Treaty: A Personal Perspective - Stuart McFarlane

December 13, 2019

 by Charles Pakana, Treaty Engagement Correspondent

A proud Warumungu (Tennant Creek, NT) man, member of the Stolen Generations, qualified teacher and Aboriginal Contact Officer at a high profile local government authority, Stuart McFarlane has strong connections within the Melbourne Aboriginal community.

Removed from his mother at birth, and finding her 30 years later through Link-Up Victoria, Mr. McFarlane devoted most of his adult life working in the Aboriginal community as a cultural officer and teacher.


After working as a teacher for several decades, in 2013 he joined the Darebin City Council as the Aboriginal Contact Officer. “I was longing to get back to the grassroots level and be working at that community level, which is what I missed a lot when I was working at the university,” he said.

“I don’t know what it means for me…”


When asked what Treaty in Victoria meant to him personally, Mr. McFarlane responded: “Treaty is interesting for people like myself who aren’t Traditional Owners and have a blood-land connection here. I don’t know what it means for me as a person to have a say. Not like a Traditional Owner.”

In his role as a Local Government Authority’s (LGA) Aboriginal Contact Officer, he also serves as the Council’s Aboriginal Advisory Committee Executive Officer. One result of this is that he is the “go to” person for many in the community who are seeking cultural advice and guidance.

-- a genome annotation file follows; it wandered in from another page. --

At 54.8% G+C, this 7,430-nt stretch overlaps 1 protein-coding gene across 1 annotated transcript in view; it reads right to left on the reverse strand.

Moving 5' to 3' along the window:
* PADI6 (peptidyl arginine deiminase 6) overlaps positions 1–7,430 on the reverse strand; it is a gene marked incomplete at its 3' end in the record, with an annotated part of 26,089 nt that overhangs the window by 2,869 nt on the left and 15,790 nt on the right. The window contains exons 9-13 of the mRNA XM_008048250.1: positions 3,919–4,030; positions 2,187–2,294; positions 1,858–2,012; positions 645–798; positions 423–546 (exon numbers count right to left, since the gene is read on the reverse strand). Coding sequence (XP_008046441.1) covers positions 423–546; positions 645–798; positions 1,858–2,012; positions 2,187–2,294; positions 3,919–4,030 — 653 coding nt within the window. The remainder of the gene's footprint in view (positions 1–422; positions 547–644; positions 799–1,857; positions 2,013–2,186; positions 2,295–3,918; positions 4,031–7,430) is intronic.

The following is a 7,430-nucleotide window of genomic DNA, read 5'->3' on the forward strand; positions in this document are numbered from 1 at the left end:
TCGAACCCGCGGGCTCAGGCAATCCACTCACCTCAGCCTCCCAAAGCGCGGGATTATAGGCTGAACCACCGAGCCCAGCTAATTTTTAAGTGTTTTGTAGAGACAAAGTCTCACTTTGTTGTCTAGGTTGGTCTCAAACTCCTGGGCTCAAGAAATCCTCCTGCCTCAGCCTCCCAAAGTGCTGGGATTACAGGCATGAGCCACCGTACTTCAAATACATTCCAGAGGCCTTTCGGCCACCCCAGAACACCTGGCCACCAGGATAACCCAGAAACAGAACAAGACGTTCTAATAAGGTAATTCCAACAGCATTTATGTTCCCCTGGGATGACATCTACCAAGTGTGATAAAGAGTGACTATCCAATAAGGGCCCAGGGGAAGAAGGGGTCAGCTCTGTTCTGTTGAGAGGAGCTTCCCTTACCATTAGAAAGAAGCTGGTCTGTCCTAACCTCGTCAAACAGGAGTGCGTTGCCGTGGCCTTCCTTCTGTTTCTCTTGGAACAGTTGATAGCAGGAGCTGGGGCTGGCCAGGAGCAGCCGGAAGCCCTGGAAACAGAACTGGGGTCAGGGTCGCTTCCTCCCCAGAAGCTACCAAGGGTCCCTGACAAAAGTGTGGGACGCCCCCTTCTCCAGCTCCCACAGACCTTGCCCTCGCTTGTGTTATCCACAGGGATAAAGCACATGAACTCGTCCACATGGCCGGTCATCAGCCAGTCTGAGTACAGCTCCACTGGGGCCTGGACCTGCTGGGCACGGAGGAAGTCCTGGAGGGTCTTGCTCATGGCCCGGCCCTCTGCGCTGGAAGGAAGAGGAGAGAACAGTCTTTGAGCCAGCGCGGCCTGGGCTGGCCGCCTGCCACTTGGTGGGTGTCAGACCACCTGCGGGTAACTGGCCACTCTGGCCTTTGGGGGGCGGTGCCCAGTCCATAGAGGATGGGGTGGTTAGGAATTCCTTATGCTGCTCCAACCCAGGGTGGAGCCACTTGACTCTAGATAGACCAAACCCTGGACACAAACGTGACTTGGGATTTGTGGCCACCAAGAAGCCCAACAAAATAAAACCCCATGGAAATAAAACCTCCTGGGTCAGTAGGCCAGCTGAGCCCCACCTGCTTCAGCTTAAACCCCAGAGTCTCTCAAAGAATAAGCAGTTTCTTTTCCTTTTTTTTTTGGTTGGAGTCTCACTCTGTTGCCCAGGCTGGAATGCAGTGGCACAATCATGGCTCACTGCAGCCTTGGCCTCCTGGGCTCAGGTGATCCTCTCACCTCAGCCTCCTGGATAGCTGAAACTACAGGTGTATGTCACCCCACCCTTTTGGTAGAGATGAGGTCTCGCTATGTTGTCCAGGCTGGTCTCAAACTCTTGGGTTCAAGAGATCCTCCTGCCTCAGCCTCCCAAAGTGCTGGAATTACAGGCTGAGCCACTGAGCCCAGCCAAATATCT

“I think there’s a thirst by non-Aboriginal people wanting to know a little bit more [about Treaty] but there’s a little bit of a fear factor for them,” he said. “They go ‘Well, it’s not really any of our business so we’d better just wait and watch’.

“But it is nice to bring them on the journey as well. Treaty is everyone’s business.”

“What’s my role?”


Like so many other Aboriginal people living in Victoria yet not belonging to a Victorian Traditional Owner group, Mr. McFarlane voices the questions that are being increasingly asked.

“What’s my role in the Treaty process as a non Traditional Owner…as an Aboriginal not from this Country?” and “What role do I have in helping with dissemination of that [Treaty] information in the current job that I have?”

Without doubt those are important questions. They are questions that demand answers in order for non Victorian Traditional Owner Aboriginal People to feel that Treaty can heal the wounds they too have experienced over the years.